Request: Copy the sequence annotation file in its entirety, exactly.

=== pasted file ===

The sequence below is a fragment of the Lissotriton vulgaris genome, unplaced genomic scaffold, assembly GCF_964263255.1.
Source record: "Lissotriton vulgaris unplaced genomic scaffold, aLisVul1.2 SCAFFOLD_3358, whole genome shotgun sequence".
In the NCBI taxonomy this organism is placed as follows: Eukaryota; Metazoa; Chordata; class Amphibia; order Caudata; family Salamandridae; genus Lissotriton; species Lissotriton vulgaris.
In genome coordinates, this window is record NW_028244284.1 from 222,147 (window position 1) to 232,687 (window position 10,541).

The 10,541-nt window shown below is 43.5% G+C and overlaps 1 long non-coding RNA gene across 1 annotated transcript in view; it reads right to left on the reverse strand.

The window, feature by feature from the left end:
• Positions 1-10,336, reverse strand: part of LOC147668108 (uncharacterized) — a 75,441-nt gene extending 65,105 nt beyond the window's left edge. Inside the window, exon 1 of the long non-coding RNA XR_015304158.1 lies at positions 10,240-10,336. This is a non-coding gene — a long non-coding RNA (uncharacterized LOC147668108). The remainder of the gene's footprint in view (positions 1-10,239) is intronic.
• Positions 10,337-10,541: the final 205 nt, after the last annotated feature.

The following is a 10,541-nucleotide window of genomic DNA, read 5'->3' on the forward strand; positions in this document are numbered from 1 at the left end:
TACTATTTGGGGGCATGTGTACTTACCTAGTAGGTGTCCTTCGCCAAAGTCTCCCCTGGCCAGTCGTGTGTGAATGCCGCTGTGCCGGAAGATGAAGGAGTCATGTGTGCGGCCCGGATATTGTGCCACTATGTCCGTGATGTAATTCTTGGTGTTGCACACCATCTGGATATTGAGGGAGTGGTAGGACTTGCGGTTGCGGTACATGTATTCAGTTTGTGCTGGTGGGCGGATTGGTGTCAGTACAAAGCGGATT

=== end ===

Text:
The sequence below is a fragment of the Lissotriton vulgaris genome, unplaced genomic scaffold, assembly GCF_964263255.1.
Source record: "Lissotriton vulgaris unplaced genomic scaffold, aLisVul1.2 SCAFFOLD_3358, whole genome shotgun sequence".
In the NCBI taxonomy this organism is placed as follows: Eukaryota; Metazoa; Chordata; class Amphibia; order Caudata; family Salamandridae; genus Lissotriton; species Lissotriton vulgaris.
In genome coordinates, this window is record NW_028244284.1 from 222,147 (window position 1) to 232,687 (window position 10,541).

The 10,541-nt window shown below is 43.5% G+C and overlaps 1 long non-coding RNA gene across 1 annotated transcript in view; it reads right to left on the reverse strand.

The window, feature by feature from the left end:
• Positions 1-10,336, reverse strand: part of LOC147668108 (uncharacterized) — a 75,441-nt gene extending 65,105 nt beyond the window's left edge. Inside the window, exon 1 of the long non-coding RNA XR_015304158.1 lies at positions 10,240-10,336. This is a non-coding gene — a long non-coding RNA (uncharacterized LOC147668108). The remainder of the gene's footprint in view (positions 1-10,239) is intronic.
• Positions 10,337-10,541: the final 205 nt, after the last annotated feature.

The following is a 10,541-nucleotide window of genomic DNA, read 5'->3' on the forward strand; positions in this document are numbered from 1 at the left end:
TACTATTTGGGGGCATGTGTACTTACCTAGTAGGTGTCCTTCGCCAAAGTCTCCCCTGGCCAGTCGTGTGTGAATGCCGCTGTGCCGGAAGATGAAGGAGTCATGTGTGCGGCCCGGATATTGTGCCACTATGTCCGTGATGTAATTCTTGGTGTTGCACACCATCTGGATATTGAGGGAGTGGTAGGACTTGCGGTTGCGGTACATGTATTCAGTTTGTGCTGGTGGGCGGATTGGTGTCAGTACAAAGCGGATT